The Wall Street Journal reports that 2013 has already set a new record for â€œexpatriations,â€ defined as citizens renouncing their citizenship or permanent residents giving back their green cards. The Journal quotes tax lawyer Andrew Mitchel, who found that there have been 2,369 expatriations as of the end of the third quarter; thatâ€™s an increase of 33 percent over all of 2011, the previous record-holder.
Expatriations are typically motivated by a desire to escape taxes, and the move is usually undertaken by Americans already living abroad. There was an uptick in expatriation at the beginning of President Obamaâ€™s first term, which has been attributed both to anticipation of more burdensome taxation policies and to increased tax enforcement against expatriates. Indeed, the Journal notes that those who renounced last year may have done so to avoid a higher capital gains tax, and also points to the Foreign Account Tax Compliance Act, which makes it tougher for Americans to hide assets in offshore accounts.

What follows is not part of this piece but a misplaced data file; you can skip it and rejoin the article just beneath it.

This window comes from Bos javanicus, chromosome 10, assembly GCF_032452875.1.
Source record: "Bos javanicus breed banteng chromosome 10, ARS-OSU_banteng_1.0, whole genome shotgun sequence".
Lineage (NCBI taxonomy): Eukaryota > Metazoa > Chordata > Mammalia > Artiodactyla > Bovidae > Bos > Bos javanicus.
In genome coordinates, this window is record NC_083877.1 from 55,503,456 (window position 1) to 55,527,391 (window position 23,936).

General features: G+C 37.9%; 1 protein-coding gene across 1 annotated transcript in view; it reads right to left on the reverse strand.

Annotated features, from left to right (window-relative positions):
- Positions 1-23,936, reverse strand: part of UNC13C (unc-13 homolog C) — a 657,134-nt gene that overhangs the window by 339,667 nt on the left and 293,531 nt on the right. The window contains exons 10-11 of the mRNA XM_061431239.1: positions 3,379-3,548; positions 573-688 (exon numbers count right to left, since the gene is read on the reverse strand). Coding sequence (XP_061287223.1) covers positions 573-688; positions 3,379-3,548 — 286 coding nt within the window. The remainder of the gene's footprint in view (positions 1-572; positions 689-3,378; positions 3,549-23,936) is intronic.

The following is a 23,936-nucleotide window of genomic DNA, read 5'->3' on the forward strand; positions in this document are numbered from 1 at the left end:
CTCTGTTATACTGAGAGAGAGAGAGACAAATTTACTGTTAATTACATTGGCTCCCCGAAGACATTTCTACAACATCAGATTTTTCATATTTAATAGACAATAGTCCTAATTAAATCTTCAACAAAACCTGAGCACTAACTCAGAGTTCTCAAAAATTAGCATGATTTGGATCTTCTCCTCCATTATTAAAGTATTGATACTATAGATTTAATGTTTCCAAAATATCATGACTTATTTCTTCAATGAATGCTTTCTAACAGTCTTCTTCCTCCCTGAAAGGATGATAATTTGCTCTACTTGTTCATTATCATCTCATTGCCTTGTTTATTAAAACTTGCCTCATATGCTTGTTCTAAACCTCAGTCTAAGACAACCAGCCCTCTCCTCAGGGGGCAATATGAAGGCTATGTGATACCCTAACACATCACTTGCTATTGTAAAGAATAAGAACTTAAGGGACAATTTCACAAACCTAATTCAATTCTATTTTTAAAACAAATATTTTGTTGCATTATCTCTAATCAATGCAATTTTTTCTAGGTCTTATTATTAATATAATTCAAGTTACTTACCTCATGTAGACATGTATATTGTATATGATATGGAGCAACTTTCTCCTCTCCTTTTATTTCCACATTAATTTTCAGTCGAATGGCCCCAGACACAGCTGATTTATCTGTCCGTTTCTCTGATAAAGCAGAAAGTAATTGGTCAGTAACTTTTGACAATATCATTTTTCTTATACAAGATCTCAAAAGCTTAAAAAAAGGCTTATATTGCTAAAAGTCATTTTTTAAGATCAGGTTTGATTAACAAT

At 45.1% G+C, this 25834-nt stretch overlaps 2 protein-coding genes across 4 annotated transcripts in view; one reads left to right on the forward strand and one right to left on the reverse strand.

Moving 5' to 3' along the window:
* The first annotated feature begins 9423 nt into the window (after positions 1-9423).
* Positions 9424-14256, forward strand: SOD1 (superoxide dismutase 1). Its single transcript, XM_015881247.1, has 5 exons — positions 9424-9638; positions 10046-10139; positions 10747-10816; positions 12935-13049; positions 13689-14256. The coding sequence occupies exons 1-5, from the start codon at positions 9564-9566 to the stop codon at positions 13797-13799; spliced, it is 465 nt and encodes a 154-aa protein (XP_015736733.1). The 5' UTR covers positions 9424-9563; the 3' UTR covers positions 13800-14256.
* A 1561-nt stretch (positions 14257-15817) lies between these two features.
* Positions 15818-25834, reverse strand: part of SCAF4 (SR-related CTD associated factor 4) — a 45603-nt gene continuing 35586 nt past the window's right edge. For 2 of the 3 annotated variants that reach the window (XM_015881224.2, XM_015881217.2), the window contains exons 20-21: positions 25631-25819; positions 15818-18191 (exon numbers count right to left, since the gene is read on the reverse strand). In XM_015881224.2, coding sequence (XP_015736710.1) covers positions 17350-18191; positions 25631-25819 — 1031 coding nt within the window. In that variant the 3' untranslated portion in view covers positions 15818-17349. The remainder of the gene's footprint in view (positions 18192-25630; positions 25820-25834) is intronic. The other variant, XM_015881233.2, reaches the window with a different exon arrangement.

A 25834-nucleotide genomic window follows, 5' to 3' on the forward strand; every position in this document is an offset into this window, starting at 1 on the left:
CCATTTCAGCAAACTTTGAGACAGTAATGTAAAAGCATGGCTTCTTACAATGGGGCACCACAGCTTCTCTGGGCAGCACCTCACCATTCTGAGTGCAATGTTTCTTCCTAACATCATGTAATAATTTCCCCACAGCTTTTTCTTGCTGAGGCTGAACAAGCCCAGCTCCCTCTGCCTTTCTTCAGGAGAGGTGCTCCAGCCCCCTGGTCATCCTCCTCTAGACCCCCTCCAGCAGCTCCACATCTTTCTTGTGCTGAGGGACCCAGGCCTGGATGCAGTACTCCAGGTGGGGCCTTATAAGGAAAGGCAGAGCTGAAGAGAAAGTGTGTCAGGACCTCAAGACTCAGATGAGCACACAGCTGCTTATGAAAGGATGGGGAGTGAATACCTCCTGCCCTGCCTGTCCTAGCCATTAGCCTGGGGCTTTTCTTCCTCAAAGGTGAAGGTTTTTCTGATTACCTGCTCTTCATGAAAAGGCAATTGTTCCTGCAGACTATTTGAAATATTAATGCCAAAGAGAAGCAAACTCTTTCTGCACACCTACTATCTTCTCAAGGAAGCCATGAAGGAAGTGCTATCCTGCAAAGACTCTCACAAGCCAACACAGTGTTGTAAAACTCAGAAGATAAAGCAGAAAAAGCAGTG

So would you renounce your citizenship just to get out of paying taxes? We put that question to our readers on Facebook, and it proved to be a divisive issue. â€œTo take advantage of the USâ€™s public services, structure and opportunities and then shirk on taxes to me is not right,â€ said one reader, Matt Gardner. But another, Jim Marrion, put family over country: â€œto protect everything that I have worked for to prepare for me and my familyâ€™s future — YES,â€ he wrote.